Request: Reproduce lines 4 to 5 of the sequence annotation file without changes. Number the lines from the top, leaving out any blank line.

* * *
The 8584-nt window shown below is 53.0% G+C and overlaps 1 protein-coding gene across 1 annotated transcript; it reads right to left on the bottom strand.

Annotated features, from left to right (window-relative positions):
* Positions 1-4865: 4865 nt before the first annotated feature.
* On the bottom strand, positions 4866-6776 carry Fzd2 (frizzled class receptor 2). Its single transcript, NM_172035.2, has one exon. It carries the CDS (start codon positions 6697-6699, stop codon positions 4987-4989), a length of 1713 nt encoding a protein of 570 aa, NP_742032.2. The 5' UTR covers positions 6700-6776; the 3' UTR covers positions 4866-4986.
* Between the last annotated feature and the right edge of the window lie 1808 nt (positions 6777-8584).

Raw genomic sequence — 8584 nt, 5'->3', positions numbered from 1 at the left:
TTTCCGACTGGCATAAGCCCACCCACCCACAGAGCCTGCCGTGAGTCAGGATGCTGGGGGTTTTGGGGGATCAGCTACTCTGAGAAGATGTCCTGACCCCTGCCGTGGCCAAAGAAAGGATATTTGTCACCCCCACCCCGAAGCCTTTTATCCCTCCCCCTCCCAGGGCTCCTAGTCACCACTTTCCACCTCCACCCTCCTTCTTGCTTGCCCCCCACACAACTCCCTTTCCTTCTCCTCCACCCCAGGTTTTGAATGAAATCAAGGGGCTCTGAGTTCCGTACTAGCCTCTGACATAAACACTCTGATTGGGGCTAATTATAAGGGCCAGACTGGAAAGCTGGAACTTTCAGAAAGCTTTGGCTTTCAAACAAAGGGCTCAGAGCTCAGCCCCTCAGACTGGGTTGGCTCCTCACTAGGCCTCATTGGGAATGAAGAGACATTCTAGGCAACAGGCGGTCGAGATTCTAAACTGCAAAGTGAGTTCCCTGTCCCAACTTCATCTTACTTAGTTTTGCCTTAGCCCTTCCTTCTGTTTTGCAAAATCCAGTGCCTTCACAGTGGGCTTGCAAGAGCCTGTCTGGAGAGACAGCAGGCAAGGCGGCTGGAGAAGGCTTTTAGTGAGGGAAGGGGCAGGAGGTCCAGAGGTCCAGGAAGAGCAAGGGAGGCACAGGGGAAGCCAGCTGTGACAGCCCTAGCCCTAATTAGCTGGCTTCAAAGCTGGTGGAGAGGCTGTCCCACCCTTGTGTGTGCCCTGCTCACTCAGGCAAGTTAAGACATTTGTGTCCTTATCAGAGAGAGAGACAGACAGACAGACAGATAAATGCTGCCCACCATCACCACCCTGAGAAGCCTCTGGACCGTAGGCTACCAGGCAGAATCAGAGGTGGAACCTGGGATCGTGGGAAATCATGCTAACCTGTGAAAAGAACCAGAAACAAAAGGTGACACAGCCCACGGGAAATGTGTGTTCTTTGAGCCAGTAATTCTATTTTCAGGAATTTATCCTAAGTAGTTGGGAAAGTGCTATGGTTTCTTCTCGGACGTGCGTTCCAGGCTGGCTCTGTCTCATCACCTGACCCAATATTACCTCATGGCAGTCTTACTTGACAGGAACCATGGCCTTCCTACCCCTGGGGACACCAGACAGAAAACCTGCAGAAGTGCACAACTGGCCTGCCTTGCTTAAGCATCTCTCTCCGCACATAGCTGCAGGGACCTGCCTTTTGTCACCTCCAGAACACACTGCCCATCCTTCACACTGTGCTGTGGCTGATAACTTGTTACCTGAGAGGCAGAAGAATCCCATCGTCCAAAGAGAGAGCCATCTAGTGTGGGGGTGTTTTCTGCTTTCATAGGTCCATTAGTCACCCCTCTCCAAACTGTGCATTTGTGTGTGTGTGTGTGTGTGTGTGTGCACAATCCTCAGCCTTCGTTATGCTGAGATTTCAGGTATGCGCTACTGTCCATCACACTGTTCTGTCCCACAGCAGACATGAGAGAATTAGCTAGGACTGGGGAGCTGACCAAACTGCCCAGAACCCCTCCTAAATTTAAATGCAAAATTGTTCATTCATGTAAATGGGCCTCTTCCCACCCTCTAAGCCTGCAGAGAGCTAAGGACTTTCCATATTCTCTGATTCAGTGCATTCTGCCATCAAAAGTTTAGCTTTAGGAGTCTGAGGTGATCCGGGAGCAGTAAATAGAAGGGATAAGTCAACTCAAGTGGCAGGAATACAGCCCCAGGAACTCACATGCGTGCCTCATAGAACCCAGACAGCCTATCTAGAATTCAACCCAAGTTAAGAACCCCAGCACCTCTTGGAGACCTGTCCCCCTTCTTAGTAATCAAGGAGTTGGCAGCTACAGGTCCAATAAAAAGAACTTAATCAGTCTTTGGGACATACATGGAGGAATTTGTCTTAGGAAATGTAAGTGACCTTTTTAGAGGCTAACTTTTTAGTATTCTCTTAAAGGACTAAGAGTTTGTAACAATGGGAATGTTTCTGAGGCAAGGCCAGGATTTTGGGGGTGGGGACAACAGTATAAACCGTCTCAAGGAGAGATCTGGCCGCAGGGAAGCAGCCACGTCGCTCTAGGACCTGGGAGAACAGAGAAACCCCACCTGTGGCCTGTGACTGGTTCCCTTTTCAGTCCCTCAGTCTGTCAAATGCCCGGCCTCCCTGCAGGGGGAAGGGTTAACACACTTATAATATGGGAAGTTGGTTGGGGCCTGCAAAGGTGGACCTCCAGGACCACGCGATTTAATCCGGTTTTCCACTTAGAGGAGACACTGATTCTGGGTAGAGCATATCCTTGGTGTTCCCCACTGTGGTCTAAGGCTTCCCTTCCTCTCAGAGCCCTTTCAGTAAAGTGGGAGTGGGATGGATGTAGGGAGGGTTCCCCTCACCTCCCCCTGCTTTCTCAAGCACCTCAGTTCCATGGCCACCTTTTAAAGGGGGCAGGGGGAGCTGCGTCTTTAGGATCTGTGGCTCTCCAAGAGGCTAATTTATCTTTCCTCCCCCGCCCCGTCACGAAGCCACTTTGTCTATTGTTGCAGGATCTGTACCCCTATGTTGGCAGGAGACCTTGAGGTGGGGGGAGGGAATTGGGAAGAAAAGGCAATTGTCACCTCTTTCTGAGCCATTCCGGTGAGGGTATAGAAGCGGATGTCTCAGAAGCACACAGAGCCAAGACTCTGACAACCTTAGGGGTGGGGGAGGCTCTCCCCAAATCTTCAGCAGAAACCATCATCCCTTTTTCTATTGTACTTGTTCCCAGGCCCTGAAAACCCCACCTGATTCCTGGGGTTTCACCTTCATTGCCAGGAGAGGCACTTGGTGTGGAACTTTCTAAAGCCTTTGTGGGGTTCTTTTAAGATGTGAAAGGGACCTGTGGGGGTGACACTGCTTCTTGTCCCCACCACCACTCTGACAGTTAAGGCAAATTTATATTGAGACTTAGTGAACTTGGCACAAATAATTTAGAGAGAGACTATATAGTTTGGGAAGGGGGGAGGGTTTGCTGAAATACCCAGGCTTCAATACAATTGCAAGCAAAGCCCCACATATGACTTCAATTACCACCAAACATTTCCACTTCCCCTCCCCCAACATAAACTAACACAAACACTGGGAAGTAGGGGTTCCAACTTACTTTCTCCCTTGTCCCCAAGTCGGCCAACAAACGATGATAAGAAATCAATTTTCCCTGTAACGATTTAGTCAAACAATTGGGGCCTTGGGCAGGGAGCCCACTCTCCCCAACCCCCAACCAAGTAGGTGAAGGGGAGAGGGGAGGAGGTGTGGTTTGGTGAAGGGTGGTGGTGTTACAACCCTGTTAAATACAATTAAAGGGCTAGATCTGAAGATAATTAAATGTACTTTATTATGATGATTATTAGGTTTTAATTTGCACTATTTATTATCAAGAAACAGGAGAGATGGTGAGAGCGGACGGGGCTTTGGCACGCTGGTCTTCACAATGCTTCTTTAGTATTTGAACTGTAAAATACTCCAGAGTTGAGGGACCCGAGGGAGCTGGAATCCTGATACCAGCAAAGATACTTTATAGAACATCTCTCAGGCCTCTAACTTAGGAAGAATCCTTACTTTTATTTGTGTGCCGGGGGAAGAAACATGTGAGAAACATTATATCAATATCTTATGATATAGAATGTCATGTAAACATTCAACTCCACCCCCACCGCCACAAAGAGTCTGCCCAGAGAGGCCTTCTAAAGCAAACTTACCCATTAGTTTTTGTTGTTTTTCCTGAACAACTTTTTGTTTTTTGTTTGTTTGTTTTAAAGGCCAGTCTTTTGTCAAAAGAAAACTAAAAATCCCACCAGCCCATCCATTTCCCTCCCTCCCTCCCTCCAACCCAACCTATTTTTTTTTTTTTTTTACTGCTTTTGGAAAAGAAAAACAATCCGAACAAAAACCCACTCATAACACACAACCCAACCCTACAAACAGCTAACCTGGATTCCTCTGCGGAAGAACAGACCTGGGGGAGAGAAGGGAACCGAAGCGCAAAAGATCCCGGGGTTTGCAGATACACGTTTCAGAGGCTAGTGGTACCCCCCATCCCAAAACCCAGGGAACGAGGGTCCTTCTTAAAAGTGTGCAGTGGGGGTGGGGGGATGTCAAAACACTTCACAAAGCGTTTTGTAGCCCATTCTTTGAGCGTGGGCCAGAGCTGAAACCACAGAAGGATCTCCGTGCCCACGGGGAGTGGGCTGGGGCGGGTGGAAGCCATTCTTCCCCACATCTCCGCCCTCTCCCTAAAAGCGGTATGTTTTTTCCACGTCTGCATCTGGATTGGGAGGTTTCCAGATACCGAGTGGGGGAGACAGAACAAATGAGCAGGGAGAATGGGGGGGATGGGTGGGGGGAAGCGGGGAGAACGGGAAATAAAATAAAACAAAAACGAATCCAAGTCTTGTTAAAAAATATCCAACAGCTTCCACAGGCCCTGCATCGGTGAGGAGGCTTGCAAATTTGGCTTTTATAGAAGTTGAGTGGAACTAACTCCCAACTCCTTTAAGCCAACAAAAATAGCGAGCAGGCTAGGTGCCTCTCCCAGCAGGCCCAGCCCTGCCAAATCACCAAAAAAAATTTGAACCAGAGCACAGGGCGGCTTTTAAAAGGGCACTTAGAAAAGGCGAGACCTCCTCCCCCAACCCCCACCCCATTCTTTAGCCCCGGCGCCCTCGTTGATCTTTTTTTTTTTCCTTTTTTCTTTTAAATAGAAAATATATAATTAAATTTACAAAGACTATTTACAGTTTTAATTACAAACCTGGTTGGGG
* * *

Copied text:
* On the bottom strand, positions 4866-6776 carry Fzd2 (frizzled class receptor 2). Its single transcript, NM_172035.2, has one exon. It carries the CDS (start codon positions 6697-6699, stop codon positions 4987-4989), a length of 1713 nt encoding a protein of 570 aa, NP_742032.2. The 5' UTR covers positions 6700-6776; the 3' UTR covers positions 4866-4986.
* Between the last annotated feature and the right edge of the window lie 1808 nt (positions 6777-8584).